Where Sisters of Mercy Minister: Canada (40)
Newfoundland is a province of Canada on the country's Atlantic coast in northeastern North America. This easternmost Canadian province comprises two main parts: the island of Newfoundland off the country's eastern coast, and Labrador on the mainland to the northwest of the island. Slightly more than half of the people make their homes in small villages strung along the rocky and rugged coastline. The remainder live in cities and towns, the largest of which is the provincial capital of St. John's. St. John's is the most easterly city of North America.
The GDP in Newfoundland and Labrador was 9.1 per cent in 2007, much higher than the average for the rest of Canada. This is due to mining and oil production, as well as service industries with financial services, health care and public administration being the top three contributors.
History of the Sisters of Mercy in Newfoundland
The story of the Congregation of the Sisters of Mercy of Newfoundland began when Bishop Michael Anthony Fleming traveled to Dublin, Ireland, where he approached Catherine McAuley to request a community of Sisters of Mercy for his island mission. To facilitate his plan, the bishop agreed to send to the convent on Baggot Street a young lady to be trained as a Sister of Mercy so that she could return to Newfoundland and found a Convent of Mercy in St. John’s. The bishop’s choice for this important role was Marianne Creedon, a young Irish woman who had lived in St. John’s since 1833 and who was familiar with the needs of the mission. Catherine McAuley received Marianne Creedon into the novitiate at Baggot Street, and on August 19, 1841, Marianne, now Sister Mary Francis, was professed as a Sister of Mercy. Nine months later, on May 2, 1842, Sister Francis Creedon, accompanied by Sisters Ursula Frayne and Rose Lynch left St. Catherine’s Convent, Baggot Street, and crossed the Atlantic Ocean to form the first community of the Sisters of Mercy in the New World. They arrived in St. John’s, Newfoundland, on June 3, 1842. This date marks the establishment of the Congregation of the Sisters of Mercy of Newfoundland.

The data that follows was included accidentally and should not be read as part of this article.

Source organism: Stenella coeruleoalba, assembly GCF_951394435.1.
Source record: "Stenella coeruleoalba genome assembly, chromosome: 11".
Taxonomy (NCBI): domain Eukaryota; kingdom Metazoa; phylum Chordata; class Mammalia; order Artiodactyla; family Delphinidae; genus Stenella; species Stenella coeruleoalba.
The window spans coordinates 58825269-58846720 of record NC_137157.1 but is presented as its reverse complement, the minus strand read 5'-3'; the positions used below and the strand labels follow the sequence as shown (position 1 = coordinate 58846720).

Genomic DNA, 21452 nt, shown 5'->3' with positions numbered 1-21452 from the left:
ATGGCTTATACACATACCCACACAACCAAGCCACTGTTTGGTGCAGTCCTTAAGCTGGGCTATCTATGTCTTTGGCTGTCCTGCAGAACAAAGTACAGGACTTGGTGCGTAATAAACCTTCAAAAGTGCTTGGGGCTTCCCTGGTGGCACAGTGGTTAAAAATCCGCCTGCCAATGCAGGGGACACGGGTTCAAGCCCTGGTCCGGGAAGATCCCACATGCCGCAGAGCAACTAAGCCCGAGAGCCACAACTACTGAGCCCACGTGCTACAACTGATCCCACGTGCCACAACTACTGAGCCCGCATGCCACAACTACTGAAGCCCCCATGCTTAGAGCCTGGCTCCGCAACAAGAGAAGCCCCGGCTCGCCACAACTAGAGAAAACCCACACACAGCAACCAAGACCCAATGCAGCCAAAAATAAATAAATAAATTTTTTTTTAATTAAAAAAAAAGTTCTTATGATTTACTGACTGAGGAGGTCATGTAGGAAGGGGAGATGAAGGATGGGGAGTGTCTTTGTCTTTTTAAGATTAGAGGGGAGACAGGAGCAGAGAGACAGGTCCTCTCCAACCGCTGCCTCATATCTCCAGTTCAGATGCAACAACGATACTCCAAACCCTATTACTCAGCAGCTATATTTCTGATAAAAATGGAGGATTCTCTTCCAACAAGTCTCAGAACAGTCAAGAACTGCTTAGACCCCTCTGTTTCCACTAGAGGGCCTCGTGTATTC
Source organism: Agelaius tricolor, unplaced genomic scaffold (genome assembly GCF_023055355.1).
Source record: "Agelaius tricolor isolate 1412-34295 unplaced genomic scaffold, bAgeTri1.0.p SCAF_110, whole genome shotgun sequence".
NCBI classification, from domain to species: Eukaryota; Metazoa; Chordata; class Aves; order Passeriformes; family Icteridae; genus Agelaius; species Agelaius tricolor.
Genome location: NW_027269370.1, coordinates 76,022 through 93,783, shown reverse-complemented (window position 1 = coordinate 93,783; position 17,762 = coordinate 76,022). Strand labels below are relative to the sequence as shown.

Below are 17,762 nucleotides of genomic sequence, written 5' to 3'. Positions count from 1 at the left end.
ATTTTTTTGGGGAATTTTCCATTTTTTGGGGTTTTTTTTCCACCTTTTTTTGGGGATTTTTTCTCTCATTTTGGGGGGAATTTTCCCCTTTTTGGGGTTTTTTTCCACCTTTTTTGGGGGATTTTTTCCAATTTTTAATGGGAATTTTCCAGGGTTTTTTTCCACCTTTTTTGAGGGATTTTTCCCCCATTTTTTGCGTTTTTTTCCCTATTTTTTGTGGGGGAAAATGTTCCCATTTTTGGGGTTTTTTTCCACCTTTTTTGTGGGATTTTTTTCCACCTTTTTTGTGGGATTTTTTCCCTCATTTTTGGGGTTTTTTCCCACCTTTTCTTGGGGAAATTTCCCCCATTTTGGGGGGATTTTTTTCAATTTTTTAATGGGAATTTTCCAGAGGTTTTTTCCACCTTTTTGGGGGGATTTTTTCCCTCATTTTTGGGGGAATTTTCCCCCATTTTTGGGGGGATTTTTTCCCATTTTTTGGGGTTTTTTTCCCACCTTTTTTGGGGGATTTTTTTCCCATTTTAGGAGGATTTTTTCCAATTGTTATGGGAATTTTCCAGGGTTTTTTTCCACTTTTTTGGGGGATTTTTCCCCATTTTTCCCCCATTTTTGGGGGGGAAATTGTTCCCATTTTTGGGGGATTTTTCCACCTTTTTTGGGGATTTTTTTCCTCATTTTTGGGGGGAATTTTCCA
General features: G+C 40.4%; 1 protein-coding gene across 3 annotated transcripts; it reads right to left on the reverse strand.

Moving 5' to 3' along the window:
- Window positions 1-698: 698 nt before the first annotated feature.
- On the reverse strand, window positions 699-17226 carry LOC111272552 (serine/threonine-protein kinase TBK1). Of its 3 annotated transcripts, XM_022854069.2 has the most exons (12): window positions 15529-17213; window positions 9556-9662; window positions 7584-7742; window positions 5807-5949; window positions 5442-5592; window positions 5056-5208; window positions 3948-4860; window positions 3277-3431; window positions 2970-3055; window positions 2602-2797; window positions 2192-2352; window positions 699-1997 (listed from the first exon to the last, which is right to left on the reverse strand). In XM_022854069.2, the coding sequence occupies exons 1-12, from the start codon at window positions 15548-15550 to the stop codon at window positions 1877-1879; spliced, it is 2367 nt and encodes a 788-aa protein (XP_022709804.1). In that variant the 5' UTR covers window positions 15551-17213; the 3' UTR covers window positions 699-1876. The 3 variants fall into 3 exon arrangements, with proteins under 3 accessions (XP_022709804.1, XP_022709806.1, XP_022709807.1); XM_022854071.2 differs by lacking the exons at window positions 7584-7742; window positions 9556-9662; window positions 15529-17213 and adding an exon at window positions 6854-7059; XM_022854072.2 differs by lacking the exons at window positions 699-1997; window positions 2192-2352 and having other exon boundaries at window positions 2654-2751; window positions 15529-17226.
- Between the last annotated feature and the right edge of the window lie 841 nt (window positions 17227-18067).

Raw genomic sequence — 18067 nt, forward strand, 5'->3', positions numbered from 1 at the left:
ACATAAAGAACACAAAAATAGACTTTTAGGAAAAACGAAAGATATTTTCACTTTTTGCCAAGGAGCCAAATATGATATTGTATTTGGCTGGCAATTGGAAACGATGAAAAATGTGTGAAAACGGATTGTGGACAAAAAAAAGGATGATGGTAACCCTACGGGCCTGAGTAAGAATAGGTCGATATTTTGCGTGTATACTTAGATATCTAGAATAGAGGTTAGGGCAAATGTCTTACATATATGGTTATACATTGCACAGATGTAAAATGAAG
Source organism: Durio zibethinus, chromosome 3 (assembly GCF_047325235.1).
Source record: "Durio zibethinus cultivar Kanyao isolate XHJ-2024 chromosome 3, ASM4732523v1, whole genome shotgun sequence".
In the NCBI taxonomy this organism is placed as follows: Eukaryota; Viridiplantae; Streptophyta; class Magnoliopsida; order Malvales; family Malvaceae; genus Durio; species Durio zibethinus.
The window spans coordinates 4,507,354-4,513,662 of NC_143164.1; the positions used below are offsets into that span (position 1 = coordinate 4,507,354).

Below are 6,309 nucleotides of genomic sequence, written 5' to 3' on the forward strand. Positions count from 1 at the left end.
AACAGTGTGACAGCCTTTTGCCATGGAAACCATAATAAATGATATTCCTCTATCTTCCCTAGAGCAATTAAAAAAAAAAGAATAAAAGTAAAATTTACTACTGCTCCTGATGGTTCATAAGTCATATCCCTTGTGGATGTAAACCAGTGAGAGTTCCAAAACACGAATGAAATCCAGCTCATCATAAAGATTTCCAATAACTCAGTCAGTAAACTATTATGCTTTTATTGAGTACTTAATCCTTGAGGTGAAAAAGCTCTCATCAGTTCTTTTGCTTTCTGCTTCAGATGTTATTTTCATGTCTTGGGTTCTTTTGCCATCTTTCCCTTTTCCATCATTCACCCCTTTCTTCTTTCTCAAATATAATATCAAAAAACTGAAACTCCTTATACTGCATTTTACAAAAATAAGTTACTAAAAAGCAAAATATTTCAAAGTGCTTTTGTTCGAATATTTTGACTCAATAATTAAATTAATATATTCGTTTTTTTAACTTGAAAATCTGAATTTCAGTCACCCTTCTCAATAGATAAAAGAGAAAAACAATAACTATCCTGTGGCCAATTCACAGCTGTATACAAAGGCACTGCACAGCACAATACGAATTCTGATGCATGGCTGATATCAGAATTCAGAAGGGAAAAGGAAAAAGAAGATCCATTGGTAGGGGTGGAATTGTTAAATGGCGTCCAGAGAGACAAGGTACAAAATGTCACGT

During the first eleven months of the new mission, the Sisters of Mercy visited the sick and the poor in their homes. On December 12, 1842, the Sisters moved from their temporary home, the bishop’s residence, to their new convent on Military Road. This was the first Mercy Convent in the New World. On May 1, 1843, Our Lady of Mercy School, Military Road, was formally opened.
Sisters of Mercy in Newfoundland today
Today Sisters of Mercy of Newfoundland make a commitment to alleviate injustice and to continue to reach out in compassion and service to the poor and oppressed, especially to women.
In 2001 the Mercy Centre for Ecology and Justice was established in St. John’s. This office highlights the congregation's commitment ‘to focus our resources and energy towards examining, challenging and healing injustice and oppression’ and ‘to live a spirituality flowing from a sense of the sacredness of creation.’
The centre works to engage sisters, associates and others, especially youth, in its many projects and activities. The centre serves as facilitator, advocate, educator and prophet in the many aspects of ecology and justice.
Mercy Centre for Ecology and Justice
Mercy Centre’s focus from an Ecological perspective is paralleled by another ministry in St. John’s: the Gathering Place, a Centre for Poor and Vulnerable People operated by the Sisters of Mercy and Presentation Sisters. The Gathering Place was founded in 1994. The Gathering Place is a Service Centre committed to building community, promoting equality and providing nourishment for those seeking respite from isolation and loneliness.